Technology Job Market: Reflections on 2023 & Expectations for 2024

Last year we reported a lot on  job market movements, “the great resignation” and “quiet quitting”. Throughout 2023, we have seen unusual trends with the continuation of people resigning / considering resigning from their existing role, coupled with high-profile redundancies and mass layoffs – not often things that go hand-in-hand. Whilst this has caused a lot of movement in the tech market throughout 2023, it looks set to regain some balance and stability in 2024.

Livingston James Consultant, Rachel Sim, shares some insight on current market conditions, as well as the opportunities for growth in the UK Tech Market.


Employment Opportunities within Technology

UK employment rates were around 75.9% at the beginning of 2023, an increase on the last quarter of 2022. This is said to be due to an increase in part-time employees and self-employed workers; and while the number of people payrolled by organisations fell in quarter 1, alternative employment routes appeared popular.

20% of people now have a secondary job to subsidise income and create additional opportunities: a great sign of innovation and entrepreneurship in Scotland.  Perhaps this is also an indication of people’s reluctance to rely on one employer, given the risk of redundancies which have been prominent over the course of 2023. This year has also been the first in which many tech professionals haven’t been able to secure new employment opportunities within a month of resigning.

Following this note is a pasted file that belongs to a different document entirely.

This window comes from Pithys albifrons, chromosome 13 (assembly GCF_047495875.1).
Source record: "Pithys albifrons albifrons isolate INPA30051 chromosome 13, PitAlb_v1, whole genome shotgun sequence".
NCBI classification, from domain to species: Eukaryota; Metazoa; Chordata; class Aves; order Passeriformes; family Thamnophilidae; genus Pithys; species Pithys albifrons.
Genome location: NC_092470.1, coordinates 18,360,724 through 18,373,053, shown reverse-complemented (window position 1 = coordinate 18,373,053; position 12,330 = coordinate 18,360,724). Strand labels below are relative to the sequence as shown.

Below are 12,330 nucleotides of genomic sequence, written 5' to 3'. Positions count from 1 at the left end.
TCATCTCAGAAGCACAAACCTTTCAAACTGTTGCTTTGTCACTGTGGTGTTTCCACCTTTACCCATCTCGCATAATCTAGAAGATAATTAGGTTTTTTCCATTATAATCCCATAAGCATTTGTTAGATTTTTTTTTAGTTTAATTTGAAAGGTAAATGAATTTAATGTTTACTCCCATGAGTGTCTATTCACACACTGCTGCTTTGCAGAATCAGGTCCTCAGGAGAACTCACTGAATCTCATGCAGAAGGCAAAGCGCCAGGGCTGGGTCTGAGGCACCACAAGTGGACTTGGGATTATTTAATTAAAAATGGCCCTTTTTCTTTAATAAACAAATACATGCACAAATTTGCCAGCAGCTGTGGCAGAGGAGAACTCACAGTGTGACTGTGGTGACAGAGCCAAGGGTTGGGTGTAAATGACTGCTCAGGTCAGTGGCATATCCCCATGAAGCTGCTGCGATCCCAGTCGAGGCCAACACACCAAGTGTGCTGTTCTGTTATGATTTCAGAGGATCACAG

Historically, high-profile redundancies often led to employees avoiding making a move to ensure they did not find themselves in a “last in, first out” scenario; however, this no longer appears to be the case. People are becoming more aware that longevity in an organisation does not necessarily determine security.

The number of open job vacancies fell throughout H1 of 2023, making it the 10th consecutive job opportunity decrease for two and a half years. Covid-19 was the catalyst for this trend, and economic uncertainty has caused this to continue. This creates increased competition for the limited roles available which can be challenging for candidates but works to the advantage of organisations, enabling them to have better availability and access to fantastic technical professionals.


Technology Sector Growth

Despite the challenges in the tech sector, experts and industry professionals are optimistic about growth and development. According to Scotland IS, over 87,000 people are now employed in the Scottish Digital Technology sector, making it an essential contributor to the Scottish economy; and 83% of Scottish organisations have plans for continuous recruitment throughout the rest of 2023 and early 2024.
Survey results found that organisations believe the greatest opportunities for their businesses are in “cyber security, data analytics and artificial intelligence”. With every organisation (regardless of sector or function) now reliant on tech to some extent, demand for highly skilled technical professionals will remain prominent.

With the continued skills shortage, gender inequality and lack of diversity in the tech sector, organisations must be conscious of creating an inclusive and diverse workforce. Women account for only 26% of the Scottish tech workforce, with all Scottish cities yet to achieve gender parity. The ecosystem can be shaped by encouraging more women and minorities into the tech sector, as well as ensuring access to support and development opportunities to allow their advancement and retention within the sector. By looking at alternative talent pools, organisations can embrace new ways of working and thinking which will support an innovative workplace and create unexpected opportunities.